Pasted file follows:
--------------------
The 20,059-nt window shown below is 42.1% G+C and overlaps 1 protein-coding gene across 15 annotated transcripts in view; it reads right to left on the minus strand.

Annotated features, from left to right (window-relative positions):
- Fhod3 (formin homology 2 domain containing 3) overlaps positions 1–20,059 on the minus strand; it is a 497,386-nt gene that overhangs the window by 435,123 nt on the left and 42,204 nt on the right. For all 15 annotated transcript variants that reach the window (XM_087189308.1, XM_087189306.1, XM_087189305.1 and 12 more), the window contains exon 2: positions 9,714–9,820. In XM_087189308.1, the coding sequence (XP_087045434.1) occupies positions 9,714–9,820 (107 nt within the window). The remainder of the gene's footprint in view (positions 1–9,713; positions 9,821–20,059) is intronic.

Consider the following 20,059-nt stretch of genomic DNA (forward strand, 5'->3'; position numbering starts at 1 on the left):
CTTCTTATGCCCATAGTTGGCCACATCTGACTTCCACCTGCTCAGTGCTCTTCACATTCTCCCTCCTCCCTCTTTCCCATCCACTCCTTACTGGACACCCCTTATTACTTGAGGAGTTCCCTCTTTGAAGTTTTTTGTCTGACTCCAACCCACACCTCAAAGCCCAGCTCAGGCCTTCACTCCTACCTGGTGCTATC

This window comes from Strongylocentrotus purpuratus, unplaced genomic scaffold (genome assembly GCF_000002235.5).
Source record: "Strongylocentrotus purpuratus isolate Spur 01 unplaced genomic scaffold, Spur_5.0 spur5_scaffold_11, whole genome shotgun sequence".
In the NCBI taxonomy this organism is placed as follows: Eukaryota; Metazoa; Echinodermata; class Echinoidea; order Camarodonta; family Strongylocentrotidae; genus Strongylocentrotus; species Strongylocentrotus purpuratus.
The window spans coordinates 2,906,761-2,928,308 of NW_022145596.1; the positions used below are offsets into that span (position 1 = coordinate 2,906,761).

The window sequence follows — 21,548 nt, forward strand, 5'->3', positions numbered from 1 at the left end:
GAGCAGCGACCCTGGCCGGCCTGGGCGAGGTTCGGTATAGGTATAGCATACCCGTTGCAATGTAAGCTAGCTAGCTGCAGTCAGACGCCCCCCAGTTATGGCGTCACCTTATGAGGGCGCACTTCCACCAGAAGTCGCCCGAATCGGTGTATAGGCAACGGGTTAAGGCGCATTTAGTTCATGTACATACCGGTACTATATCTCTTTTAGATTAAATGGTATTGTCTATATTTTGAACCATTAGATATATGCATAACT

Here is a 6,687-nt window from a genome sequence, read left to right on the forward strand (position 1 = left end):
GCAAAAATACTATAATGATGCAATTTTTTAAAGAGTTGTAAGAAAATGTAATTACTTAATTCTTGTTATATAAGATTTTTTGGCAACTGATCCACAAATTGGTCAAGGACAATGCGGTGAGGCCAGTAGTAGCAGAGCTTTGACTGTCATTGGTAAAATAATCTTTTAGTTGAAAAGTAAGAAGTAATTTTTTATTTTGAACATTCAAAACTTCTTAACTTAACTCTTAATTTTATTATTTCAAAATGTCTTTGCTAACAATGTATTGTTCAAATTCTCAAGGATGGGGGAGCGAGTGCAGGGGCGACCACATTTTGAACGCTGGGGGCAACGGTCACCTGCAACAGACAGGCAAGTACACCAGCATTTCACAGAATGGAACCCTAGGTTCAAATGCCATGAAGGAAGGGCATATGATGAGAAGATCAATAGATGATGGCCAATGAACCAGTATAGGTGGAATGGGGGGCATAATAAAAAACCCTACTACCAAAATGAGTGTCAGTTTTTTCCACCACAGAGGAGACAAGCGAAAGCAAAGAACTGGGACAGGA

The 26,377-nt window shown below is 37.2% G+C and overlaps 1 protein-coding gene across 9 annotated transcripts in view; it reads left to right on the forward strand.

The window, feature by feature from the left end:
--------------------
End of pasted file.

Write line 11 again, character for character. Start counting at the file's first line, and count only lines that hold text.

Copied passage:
GAGCAGCGACCCTGGCCGGCCTGGGCGAGGTTCGGTATAGGTATAGCATACCCGTTGCAATGTAAGCTAGCTAGCTGCAGTCAGACGCCCCCCAGTTATGGCGTCACCTTATGAGGGCGCACTTCCACCAGAAGTCGCCCGAATCGGTGTATAGGCAACGGGTTAAGGCGCATTTAGTTCATGTACATACCGGTACTATATCTCTTTTAGATTAAATGGTATTGTCTATATTTTGAACCATTAGATATATGCATAACT